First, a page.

Poems of Political Prisoners: Ho Chi Minh

Clear morning


The morning sun

shines over the prison wall,


And drives away the shadows

and miasma of hopelessness.


A life-giving breeze

blows across the earth.


A hundred imprisoned faces

smile once more.



Good days coming


Everything changes, the wheel

of the law turns without pause.


After the rain, good weather.


In the wink of an eye


The universe throws off

its muddy cloths.


For ten thousand miles

the landscape


Spreads out like

a beautiful brocade.


Gentle sunshine.

Light breezes. Smiling flowers,


Hang in the trees, amongst the

sparkling leaves,


All the birds sing at once.


Men and animals rise up reborn.


What could be more natural?


After sorrow comes happiness.



Ho Chi Minh is a poet and far more than a poet. He even writes that poems must wait until better times; there were so many other things to do. Not least the liberation of his land, Viet Nam. His life is a long life of intelligence and care, of pain and gratefulness, of conflict and regret.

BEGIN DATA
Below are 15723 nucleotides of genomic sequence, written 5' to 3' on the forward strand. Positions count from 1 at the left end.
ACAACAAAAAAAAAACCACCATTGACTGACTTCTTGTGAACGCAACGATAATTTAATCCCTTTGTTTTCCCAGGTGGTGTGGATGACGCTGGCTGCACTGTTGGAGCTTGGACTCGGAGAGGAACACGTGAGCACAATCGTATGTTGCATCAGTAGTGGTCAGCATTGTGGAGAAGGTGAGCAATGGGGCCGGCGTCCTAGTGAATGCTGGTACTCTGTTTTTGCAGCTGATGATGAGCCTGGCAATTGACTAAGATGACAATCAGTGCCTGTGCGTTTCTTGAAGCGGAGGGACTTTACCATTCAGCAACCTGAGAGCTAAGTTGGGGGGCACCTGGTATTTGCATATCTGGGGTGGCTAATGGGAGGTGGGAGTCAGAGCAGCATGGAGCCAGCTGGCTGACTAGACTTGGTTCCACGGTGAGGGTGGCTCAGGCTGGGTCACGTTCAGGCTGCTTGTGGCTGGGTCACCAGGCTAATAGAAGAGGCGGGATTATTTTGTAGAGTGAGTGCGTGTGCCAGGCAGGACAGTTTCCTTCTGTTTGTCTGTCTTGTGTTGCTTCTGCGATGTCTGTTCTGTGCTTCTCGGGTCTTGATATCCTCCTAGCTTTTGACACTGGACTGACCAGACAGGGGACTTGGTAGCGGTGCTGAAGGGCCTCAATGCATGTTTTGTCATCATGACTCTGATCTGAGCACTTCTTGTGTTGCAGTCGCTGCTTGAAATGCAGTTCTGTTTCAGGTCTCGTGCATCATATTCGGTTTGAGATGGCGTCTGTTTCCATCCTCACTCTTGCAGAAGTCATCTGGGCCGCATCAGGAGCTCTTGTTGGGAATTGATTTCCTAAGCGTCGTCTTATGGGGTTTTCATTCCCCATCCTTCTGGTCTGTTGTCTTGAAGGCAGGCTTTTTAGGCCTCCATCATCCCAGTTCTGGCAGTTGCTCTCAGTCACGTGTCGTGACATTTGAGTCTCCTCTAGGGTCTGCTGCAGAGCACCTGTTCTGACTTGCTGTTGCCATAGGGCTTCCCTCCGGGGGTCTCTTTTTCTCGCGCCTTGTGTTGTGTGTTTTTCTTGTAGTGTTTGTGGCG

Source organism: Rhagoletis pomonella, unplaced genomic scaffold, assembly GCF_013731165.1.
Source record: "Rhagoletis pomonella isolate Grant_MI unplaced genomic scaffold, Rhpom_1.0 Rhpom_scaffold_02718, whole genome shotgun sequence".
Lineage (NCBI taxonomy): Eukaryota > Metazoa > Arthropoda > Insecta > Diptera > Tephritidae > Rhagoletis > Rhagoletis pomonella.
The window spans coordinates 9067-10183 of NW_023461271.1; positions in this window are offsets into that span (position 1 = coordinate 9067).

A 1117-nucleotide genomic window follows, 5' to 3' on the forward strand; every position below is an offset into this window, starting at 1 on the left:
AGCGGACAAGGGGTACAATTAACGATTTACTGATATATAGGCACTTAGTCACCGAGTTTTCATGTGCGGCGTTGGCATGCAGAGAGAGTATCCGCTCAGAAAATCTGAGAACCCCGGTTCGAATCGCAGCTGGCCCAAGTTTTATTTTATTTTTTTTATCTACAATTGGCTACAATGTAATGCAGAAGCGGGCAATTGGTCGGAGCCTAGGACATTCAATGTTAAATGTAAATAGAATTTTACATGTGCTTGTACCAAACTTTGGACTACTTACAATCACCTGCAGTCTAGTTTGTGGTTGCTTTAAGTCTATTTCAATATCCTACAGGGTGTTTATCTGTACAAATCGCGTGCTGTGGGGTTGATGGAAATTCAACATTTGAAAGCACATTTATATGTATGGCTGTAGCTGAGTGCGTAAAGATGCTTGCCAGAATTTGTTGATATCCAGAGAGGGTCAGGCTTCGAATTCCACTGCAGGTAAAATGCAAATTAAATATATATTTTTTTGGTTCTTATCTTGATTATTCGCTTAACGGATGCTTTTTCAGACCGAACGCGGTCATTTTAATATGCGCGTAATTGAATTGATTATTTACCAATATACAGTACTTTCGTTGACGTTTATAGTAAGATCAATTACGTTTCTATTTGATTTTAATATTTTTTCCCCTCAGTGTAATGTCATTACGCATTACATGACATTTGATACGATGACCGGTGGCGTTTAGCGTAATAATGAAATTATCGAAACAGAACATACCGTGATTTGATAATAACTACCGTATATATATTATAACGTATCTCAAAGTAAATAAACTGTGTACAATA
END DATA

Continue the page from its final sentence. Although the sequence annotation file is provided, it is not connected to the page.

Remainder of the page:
He writes these poems while imprisoned and they are part of his ‘Prison Diary’. After release, Ho Chi Minh leads the independence movement, establishing the Democratic Republic of Vietnam in 1945. The so-called French Union is defeated in 1954 at Dien Bien Phu.

He leads his people until his death in 1969. Six years later, the conflict – now with the United States of America (USA) as the external power – ends with the unification of the people. It is a war that has been costly for their lives and for their land. Not only a conflict with an external power but also, as so often in our history, a civil war. It takes years and years to heal the wounds of a people, of their fields, their forests and their minds.


The Prison Diary of Ho Chi Minh. Translation: Aileen Palmer. Bantam Books, 1971.

Ho Chi Minh, Poems from the Prison Diary. Translation: Steve Bradbury. Tinfish Press, 2005.




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